Thallus, a historian whose writings were lost, is spoken of in A History of the World (c. 220) by Julius Africanus. Thallus said that during the passover "an eclipse of the sun" took place. Africanus noted, however, that the passover always takes place on a full moon and a solar eclipse can only take place on a new moon.  Tertullian in Apologeticus commented that those who were not familiar with the prophesy "...no doubt thought it was an eclipse."Phlegon of Tralles also wrote down this strange occurrence: "...during the time of Tiberias Caesar an eclipse of the sun occurred during the full moon." These are corroborated in several other early writings (St. Jerome, for instance, references the "many gentile writers" who wrote about the eclipse). 

Emperor Hadrian (117-138 AD) in a letter to Minucius Fundanus, the Asia proconsul, wrote concerning the treatment of Christians. It seems they may have been slandered but if they were guilty they were to be, "...judged according to the heinousness of the crime..." Gaius Seutonious Tranquillas chief secretary of Emperor Hadrian 117-138 AD wrote that "...punishments (because of the Great fire of Rome) were also inflicted on the Christians, a sect professing a new and mischievous religious belief."

The Jewish Talmud

"On the eve of the Passover Yeshu was hanged. For forty days before the execution took place, a herald went forth and cried, 'He is going forth to be stoned because he has practised sorcery and enticed Israel to apostacy. Anyone who can say anything in his favour, let him come forward and plead on his behalf.' But since nothing was brought forward in his favour he was hanged on the eve of the Passover."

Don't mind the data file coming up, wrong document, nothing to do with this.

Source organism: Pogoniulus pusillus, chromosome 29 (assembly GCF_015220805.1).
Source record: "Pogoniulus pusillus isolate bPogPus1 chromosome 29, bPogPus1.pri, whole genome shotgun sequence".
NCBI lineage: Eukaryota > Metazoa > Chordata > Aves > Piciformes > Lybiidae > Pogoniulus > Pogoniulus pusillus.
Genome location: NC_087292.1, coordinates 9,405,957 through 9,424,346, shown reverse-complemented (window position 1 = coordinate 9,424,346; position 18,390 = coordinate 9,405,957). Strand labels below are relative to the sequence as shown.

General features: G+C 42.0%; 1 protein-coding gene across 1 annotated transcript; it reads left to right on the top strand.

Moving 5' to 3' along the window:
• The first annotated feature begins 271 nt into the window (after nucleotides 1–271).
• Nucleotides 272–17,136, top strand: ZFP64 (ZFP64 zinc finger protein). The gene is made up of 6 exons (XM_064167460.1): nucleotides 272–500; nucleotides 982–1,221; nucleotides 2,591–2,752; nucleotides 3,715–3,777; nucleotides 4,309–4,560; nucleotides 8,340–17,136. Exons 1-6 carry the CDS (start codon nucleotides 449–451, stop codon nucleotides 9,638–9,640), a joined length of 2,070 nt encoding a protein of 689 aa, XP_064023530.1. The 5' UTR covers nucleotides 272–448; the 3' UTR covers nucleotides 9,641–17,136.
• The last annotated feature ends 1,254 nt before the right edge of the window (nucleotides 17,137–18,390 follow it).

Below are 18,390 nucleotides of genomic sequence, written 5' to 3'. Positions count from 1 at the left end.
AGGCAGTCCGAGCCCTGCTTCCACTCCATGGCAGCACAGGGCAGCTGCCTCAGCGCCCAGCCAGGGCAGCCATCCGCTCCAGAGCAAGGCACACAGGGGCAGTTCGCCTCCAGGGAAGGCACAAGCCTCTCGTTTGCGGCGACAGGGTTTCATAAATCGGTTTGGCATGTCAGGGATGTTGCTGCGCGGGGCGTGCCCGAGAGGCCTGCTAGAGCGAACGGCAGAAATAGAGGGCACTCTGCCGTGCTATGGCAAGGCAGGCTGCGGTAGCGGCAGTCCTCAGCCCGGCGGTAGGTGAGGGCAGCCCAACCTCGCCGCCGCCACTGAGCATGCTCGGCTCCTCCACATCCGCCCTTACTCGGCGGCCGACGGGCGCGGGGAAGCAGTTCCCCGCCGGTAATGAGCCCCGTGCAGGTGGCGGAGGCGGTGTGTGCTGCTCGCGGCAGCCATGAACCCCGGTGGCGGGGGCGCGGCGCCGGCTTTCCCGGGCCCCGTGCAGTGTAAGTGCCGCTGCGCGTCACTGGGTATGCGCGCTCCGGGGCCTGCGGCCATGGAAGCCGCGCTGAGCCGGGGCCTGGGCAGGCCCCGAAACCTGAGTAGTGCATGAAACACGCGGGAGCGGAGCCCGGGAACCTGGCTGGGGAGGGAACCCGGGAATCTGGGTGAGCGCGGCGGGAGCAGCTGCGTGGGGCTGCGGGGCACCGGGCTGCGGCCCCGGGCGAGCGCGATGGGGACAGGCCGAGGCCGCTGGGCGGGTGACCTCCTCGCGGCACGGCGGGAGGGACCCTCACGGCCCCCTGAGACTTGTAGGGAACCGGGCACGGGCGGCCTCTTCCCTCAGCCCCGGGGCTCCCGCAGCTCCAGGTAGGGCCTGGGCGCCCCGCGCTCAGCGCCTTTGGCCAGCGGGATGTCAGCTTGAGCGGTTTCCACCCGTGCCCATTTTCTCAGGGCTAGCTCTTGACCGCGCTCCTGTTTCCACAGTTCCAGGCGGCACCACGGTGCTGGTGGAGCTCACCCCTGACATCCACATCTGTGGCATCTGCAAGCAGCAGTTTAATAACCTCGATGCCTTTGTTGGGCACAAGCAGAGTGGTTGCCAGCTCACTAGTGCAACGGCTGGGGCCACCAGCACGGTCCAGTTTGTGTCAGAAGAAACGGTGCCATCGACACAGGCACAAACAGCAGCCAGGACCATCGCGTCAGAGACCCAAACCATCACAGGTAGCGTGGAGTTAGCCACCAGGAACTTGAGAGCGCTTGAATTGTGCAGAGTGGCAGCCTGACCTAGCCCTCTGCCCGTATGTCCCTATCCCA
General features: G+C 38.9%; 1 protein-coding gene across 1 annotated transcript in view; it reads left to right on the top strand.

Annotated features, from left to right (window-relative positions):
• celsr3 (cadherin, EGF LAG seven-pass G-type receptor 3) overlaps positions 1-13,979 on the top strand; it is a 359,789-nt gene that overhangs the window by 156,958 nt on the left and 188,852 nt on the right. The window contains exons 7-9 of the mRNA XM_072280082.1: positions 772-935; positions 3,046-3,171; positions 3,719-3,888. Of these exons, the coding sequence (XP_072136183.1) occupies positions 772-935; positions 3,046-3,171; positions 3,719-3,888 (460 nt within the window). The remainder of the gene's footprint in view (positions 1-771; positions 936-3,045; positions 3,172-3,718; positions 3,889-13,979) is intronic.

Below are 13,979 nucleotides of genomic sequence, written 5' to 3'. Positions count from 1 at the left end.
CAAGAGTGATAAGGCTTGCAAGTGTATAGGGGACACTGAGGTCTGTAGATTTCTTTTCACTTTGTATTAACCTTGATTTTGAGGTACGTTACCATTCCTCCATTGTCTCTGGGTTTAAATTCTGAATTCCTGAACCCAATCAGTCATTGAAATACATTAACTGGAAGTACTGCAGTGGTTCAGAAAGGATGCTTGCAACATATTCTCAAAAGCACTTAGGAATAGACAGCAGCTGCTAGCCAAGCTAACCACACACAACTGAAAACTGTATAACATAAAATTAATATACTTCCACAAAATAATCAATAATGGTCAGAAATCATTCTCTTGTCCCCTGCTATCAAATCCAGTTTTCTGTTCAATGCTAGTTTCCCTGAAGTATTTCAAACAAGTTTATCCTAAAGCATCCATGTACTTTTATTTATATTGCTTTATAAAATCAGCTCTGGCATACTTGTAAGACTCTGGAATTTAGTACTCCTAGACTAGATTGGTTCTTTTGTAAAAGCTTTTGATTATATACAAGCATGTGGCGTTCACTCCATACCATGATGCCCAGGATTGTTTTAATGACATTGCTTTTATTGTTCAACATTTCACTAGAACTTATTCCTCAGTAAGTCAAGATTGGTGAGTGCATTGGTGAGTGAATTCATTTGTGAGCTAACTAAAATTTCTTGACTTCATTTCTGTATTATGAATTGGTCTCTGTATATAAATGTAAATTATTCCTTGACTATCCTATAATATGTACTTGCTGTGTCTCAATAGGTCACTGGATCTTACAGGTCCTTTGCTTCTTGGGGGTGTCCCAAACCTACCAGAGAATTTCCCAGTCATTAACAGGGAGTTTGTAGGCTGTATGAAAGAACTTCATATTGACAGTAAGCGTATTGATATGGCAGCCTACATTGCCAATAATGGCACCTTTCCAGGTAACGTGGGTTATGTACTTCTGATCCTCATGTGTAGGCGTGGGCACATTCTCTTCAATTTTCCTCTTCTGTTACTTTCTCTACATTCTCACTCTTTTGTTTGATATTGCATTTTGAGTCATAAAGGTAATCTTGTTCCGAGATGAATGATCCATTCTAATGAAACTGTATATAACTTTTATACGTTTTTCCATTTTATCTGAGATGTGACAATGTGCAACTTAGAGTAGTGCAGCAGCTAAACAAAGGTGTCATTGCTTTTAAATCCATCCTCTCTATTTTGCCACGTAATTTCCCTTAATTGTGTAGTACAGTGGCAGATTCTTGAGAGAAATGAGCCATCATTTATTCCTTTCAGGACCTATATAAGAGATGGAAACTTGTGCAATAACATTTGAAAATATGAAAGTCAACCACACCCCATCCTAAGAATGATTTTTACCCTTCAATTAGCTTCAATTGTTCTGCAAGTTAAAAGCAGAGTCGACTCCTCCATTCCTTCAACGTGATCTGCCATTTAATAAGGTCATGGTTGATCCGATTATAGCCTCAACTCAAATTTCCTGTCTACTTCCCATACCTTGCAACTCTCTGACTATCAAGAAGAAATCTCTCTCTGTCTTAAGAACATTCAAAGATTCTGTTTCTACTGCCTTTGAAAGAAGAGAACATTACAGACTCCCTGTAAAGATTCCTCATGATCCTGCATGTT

Mara Bar-Serapion of Syria, a Syrian stoic Philosopher, wrote to his son (also called Serapion) from prison, encouraging him to pursue wisdom because, even though you may be persecuted for a time, wisdom always triumphs. He references the death of Socrates and Pythagorus and the "wise king" who was executed by the jews. 

There is more evidence for the existence of Jesus Christ but, honestly, this isn't even an issue that is in scholarly dispute. But you don't have to take my word for it. Listen to what some of the leading experts have to say about it. (To skip the music go to 24 seconds)

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  1. As you've said Ben, this is but some of the historical evidence for the existence of Jesus of Nazareth that Mr. Maher fails to consider when making his claim. To claim that there is not a historical Jesus is an absolute absurdity, a claim that even highly liberal scholars such as the Jesus Seminar, John Dominic Crossan, and Bart Ehrman clearly accept. And there is more evidence; much, much more. But well put. I'm looking forward to the rest of the series. Jacob

  2. Typical christian response:

    The Bible says so!

    And why should we believe the Bible?

    Because the Bible is the word of God!

    And why should we believe that the Bible is the word of God?

    Because the Bible says so!

    Sorry Xtians, no dice.